Extensive broadband usage to make OECD richer by USD 126 bn
At a time when major economies worldwide are facing a slowdown, a new international study has suggest that enhancing the speed of broadband networks has the potential to bring in economic benefits worth USD 126 billion for the OECD grouping of mostly developed countries.
The study, conducted jointly by Ericsson, Arthur D Little and Chalmers University of Technology in 33 OECD (Organisation for Economic Cooperation and Development) countries, quantifies the isolated impact of broadband speed, showing that doubling the broadband speed for an economy increases GDP by 0.3 per cent.
A 0.3 per cent increase in GDP growth in the OECD region is equivalent to USD 126 billion. The OECD region accounts for over 60 per cent of global economic output.
"Broadband has the power to spur economic growth by creating efficiency for society, businesses and consumers," Johan Wibergh, the Head of Business Unit Networks at Ericsson, said at the Broadband World Forum 2011 here.
BWA spectrum enables high-speed Internet access as well as Internet telephony and TV services. It can also be used for voice and high-speed data services. It is expected to be rolled out in India next year.
The number of people accessing broadband will increase by five-fold to 5 billion by 2016.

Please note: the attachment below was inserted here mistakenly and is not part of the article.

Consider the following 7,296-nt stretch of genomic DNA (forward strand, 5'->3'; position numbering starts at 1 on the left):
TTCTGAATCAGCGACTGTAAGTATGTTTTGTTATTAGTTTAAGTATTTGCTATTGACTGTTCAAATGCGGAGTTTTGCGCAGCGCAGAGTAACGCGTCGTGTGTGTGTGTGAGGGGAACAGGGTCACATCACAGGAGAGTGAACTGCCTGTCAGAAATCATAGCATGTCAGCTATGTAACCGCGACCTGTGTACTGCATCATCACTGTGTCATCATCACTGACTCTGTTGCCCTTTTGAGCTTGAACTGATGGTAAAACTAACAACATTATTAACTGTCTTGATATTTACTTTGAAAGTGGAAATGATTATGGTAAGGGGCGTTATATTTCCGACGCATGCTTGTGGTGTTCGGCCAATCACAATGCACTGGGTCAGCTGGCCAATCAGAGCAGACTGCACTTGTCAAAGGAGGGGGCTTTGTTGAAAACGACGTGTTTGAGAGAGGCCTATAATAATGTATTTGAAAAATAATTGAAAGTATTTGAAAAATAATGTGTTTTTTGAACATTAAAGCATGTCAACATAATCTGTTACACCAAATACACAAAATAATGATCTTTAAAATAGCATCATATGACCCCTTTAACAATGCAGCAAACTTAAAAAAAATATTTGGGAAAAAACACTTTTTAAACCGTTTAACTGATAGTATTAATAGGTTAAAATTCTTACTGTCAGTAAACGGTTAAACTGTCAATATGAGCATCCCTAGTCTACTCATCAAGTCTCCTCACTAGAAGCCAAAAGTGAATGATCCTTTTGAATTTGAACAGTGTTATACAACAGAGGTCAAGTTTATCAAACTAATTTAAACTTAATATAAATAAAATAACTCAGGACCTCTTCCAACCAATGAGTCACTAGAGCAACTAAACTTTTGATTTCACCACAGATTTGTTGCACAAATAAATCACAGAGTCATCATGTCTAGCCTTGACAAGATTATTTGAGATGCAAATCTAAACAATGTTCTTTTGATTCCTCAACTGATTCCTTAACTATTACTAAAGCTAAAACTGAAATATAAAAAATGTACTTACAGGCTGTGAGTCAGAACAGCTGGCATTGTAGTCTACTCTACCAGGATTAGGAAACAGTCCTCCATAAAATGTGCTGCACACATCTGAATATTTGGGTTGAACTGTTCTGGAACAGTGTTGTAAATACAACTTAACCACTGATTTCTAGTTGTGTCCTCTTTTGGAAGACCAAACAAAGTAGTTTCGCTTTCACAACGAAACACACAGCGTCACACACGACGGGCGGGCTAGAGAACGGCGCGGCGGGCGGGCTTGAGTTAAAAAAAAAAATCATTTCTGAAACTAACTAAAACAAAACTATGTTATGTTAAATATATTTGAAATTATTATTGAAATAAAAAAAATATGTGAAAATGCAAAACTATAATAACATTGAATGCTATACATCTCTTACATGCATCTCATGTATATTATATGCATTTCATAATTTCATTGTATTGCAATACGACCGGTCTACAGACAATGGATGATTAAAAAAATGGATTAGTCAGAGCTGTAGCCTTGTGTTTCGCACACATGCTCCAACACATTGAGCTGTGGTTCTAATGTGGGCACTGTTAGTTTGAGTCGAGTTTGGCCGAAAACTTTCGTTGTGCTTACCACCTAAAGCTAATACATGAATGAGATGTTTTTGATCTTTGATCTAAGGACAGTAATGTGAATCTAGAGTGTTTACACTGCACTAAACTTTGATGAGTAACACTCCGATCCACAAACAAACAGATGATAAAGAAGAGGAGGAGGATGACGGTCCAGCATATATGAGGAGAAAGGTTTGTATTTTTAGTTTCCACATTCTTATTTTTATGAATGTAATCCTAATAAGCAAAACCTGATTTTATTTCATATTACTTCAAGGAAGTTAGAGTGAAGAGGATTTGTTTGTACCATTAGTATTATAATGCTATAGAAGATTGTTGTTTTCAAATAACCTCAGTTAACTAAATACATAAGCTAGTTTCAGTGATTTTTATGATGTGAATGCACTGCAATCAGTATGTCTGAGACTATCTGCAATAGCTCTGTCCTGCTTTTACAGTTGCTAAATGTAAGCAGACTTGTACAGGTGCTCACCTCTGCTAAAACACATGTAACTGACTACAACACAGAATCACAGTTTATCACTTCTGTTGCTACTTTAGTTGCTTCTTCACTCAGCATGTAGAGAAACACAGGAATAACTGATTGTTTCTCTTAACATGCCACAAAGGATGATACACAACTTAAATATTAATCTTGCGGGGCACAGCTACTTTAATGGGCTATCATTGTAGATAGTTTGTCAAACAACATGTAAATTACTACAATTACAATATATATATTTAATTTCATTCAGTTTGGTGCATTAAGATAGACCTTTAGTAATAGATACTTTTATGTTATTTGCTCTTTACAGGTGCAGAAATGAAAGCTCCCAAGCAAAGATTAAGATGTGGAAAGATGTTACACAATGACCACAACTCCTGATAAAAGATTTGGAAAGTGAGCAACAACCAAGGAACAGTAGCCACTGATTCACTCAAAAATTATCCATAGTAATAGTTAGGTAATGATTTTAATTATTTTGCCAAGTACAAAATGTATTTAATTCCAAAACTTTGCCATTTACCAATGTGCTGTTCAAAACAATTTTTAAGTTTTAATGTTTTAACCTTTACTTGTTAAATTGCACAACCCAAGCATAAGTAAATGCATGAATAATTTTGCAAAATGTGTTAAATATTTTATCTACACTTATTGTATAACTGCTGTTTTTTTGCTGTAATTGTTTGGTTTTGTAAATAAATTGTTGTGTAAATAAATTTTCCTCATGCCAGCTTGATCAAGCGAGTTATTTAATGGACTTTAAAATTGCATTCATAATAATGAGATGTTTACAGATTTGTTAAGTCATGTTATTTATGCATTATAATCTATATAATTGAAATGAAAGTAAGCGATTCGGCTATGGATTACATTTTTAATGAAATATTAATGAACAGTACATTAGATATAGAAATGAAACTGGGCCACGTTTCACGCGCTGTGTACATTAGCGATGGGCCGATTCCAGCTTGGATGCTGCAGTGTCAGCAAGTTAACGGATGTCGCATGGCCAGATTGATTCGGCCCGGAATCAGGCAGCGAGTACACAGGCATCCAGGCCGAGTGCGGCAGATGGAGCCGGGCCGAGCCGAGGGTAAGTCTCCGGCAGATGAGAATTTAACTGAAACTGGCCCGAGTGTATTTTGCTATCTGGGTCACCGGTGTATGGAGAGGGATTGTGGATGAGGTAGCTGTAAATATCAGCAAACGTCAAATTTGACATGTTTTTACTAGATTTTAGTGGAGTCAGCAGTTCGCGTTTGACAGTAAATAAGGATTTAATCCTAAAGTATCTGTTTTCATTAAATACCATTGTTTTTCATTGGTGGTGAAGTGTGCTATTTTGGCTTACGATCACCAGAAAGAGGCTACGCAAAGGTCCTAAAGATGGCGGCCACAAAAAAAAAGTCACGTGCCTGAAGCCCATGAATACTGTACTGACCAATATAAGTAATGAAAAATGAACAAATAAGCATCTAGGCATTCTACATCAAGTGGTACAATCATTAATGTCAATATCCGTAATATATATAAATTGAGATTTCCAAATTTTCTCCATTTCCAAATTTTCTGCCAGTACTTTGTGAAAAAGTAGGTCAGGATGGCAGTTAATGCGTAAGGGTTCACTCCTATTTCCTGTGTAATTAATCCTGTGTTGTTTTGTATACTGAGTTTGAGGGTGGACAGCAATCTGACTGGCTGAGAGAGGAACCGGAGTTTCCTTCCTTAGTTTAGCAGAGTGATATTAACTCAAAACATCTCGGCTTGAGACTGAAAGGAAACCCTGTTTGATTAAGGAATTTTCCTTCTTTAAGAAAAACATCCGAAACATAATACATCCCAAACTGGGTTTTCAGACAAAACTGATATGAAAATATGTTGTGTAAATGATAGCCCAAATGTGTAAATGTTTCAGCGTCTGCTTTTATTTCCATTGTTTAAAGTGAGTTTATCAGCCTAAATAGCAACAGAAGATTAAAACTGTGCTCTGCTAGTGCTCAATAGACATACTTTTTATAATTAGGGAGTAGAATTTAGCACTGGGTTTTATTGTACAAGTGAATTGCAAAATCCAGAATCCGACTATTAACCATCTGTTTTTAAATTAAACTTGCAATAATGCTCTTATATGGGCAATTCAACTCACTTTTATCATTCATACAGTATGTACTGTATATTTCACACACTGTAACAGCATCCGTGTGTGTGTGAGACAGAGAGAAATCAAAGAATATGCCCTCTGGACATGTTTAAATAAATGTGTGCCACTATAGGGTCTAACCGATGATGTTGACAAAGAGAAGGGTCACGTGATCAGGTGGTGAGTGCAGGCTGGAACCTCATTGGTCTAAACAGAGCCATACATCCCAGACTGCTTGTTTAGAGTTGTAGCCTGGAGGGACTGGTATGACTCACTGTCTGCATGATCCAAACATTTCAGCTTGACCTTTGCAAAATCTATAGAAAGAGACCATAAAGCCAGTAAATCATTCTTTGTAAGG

"We expect a huge increase from the current estimate of around 1 billion people, with broadband access to about 5 billion in 2016, most of whom will have mobile broadband," Wibergh said.
If the results of the study are to be believed, improving broadband penetration and doubling its speed could provide a much-needed fillip to OECD countries' economies.
A recent study commissioned by the GSM Association (GSMA) said that a 10 per cent increase in broadband penetration in India will contribute an additional USD 80 billion (Rs 3,506 billion) in combined net revenues from the country's transport, healthcare and education sectors by 2015.
According to telecom regulator's TRAI report, penetration of internet and broadband has remained low in the country, mainly due to the limited spread of wireline telephones and non-availability, so far, of broadband technologies.
The number of broadband subscribers at the end of March, 2005, was 0.18 million and it increased to 12.12 million by the end of May, 2011.
Last year, the auction of spectrum for Broadband Wireless Access (BWA) and 3G spectrum in India added Rs 1.06 lakh crore to the government's kitty, over three times the original estimate, demonstrating the amount of interest telecom players in the country have in wireless broadband.